Spanish contradiction

Today was the third day, and second week of a course for “Creating Companies based on Technology” promoted by the Fondo Social Europeo, Ministerio de Industria, y Turismo, Escuela de organizacion industrial y BIC Euronova which is probably the one who is gaining the most out of all this.

The introduction included a talk by several entrepreneurs, one of which included Joaquín Cuenca Abela the founder of Panaromia.   His talk included several interesting points which included that while he ended up selling his company to Google, he agreed that this is not in the interest of Spain, and equally he touched upon the fact that one of the most basic problem in Spain that IT companies encounter is that there is only round A funding and if you are not cash flow positive, you can most probably forget your round B, where as in US, you can go from round A to F and carry on.

Moving on from last week to this week, was the legal aspect of running a company in Spain.  An entrepreneur who is self employed is 100% risk should anything go wrong and there out of 3,355,000 companies 1,793,000 are made up of the self employed that’s nearly 54%, next you have the 1,140,000 public companies  and finally some 109,000.

For a country that’s trying to promote more self employment and company creation, the law is not exactly apt.  Last month at ESADE several foreign VC’s complained about the beauracracy involved in setting up a company in Spain, Gary Stewart, the director of Wyra complained about the bankruptcy laws and Alejandro Suárez Sánchez-Ocaña complained about the tax law not taking into account your investment losses in Startups.

So taking that into consideration, why would one want to setup a company in Spain.  At ESADE they were talking about getting more foreigners to invest in Spain.  I am a nationalized foreigner and I consider myself a Venterpreneur (a term I picked up from Christopher Pommerening).  I have invested in several startups, some I have stopped part way through, some put on hold and two I have pushed forward, however I am greatly at odds with how one of my investments has been received.  I have created jobs, paid money into social security, brought wealth into the country only to be penalized by unjust labour law and an administration that is incapable of understanding the word innovation.  In fact Martin Varkovsky in one of his blogs warned entrepreneurs and investors against coming and investing in Spain for a very similar reason.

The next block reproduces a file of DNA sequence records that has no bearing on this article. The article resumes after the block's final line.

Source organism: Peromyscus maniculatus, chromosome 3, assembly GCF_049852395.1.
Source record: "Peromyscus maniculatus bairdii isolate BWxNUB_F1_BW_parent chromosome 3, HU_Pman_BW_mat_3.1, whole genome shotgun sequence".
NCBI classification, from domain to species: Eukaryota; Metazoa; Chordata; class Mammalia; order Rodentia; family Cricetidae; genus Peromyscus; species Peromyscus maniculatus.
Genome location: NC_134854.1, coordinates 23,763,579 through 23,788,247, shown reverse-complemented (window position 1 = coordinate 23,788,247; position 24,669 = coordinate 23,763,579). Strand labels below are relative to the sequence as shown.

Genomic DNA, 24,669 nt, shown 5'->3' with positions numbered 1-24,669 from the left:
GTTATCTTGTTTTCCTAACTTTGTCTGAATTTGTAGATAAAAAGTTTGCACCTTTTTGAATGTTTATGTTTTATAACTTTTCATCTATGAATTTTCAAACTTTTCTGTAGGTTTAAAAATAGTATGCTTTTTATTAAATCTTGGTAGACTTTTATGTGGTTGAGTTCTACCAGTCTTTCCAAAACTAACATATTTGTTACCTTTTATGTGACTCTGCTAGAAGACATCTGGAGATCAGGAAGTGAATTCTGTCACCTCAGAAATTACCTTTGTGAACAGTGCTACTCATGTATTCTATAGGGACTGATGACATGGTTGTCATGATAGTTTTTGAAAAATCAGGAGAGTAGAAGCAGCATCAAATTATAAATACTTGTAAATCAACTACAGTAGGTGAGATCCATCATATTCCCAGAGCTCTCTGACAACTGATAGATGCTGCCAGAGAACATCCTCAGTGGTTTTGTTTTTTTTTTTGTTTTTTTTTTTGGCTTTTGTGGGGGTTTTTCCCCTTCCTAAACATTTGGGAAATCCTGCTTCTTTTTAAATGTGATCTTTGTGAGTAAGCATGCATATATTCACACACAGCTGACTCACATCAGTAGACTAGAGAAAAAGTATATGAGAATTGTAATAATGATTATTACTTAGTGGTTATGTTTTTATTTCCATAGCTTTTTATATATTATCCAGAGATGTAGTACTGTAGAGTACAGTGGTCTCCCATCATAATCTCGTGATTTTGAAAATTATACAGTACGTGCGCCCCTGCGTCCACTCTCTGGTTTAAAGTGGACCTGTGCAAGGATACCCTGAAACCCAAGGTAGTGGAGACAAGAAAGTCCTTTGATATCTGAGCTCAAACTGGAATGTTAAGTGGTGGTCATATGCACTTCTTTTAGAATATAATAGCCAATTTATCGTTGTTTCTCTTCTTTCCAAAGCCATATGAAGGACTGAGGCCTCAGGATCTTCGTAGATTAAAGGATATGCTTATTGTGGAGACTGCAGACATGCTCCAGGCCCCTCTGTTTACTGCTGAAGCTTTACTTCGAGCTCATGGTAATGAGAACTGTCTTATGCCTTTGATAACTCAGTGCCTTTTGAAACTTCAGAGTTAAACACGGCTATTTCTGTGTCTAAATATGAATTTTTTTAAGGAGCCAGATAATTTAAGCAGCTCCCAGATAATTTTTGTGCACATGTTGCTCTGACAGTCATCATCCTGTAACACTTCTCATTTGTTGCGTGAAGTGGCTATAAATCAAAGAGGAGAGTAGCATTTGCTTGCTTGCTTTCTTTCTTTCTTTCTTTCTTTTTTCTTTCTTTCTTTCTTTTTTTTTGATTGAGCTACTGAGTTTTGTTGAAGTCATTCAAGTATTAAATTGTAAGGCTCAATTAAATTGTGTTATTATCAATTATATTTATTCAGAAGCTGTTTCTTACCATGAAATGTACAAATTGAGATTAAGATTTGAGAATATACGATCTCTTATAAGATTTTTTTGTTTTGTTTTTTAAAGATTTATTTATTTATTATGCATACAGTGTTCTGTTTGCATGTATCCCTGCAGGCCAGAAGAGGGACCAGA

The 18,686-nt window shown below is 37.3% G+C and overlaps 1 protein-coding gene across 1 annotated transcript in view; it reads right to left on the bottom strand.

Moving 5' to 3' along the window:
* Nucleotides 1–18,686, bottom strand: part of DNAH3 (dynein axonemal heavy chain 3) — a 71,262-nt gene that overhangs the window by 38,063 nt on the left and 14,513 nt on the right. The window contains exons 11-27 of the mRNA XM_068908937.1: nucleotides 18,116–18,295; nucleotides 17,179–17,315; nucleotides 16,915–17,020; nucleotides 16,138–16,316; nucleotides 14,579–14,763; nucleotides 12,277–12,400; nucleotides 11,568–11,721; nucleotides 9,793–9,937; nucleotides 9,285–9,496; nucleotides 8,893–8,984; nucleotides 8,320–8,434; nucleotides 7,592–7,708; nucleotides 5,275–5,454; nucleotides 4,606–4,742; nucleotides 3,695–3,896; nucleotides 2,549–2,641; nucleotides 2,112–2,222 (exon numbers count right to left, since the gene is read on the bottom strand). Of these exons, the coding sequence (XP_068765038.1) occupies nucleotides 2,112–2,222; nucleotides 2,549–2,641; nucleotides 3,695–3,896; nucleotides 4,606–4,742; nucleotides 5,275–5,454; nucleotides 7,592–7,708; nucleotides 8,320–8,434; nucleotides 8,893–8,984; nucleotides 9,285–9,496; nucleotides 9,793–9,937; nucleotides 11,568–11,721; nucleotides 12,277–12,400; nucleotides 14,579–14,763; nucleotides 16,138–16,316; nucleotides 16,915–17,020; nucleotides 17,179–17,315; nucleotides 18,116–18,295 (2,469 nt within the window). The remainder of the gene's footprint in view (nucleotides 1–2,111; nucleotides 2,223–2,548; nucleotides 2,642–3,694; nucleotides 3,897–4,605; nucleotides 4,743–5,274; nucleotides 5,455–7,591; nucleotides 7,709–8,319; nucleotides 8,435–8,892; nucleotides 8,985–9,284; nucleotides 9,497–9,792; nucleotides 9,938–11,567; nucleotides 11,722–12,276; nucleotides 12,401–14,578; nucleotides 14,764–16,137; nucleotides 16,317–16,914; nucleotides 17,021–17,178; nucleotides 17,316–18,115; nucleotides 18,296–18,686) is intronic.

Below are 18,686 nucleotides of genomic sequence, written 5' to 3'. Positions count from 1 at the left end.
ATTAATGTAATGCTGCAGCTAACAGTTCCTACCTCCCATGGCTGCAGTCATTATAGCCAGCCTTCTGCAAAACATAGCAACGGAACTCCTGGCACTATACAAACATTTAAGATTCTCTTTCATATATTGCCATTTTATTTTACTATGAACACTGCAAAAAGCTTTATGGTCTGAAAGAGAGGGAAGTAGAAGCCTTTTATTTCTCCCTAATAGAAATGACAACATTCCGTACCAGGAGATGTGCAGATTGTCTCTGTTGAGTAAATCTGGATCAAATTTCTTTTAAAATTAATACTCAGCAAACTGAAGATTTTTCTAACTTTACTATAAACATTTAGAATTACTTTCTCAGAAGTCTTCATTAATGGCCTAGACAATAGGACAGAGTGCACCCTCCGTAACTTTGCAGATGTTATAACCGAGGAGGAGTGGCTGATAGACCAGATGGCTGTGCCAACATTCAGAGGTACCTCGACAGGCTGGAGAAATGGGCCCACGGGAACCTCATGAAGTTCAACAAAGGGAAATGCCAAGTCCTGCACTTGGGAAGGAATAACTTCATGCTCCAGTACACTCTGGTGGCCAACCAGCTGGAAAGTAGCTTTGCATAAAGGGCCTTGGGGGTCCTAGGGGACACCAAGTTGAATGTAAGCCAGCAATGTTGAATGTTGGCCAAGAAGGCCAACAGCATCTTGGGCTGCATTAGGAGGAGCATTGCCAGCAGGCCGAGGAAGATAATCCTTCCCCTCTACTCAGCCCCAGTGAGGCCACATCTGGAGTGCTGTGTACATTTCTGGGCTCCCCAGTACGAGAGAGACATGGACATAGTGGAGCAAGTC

Resulting factor is that many companies move their operations away from Spain, the changes in the labour law are minute to create enough incentives for employment and as explained by a top lawyer in today’s course, the law is not the best in Spain for allowing companies to be created and there is little help to make them grown.

What’s the solution.  Well the law is written by other’s no different to you or.  It is our job to ensure that these people modify the law and allow for foreign investment to venture more into Spain, to allow entrepreneurs an easier way to startup and close, and finally to moderate the labour law even more to allow investors and employers to employ again.  These changes can only come about if the people at the top get together and provider the law makers with the facts and solutions and hopefully through these blogs and information blurbs that make those in charge aware of the reality.

I beleive that Spanish labour law needs to adjust to make a responsible work force.  A work force, that does not take a job for granted and takes advantage of the system to do the least possible, becuase they can’t be fired, knowing that even if they were they will only end up with a huge sum of undesereved money.  These type of laws and verdicts, brews nothing less than irresonsible work force, who are there to take and not to give.  A labour law like that of Germany is one that Europe should take lessons from, a dedicated work force who value their job and put all the required effort and pride themselves in the success of their company.

I will end this with a quote from Jeff Bezos, Amazon founder and CEO, “If everything you do needs to work on a three-year time horizon, then you’re competing against a lot of people. But if you’re willing to invest on a seven-year time horizon, you’re now competing against a fraction of those people, because very few companies are willing to do that.”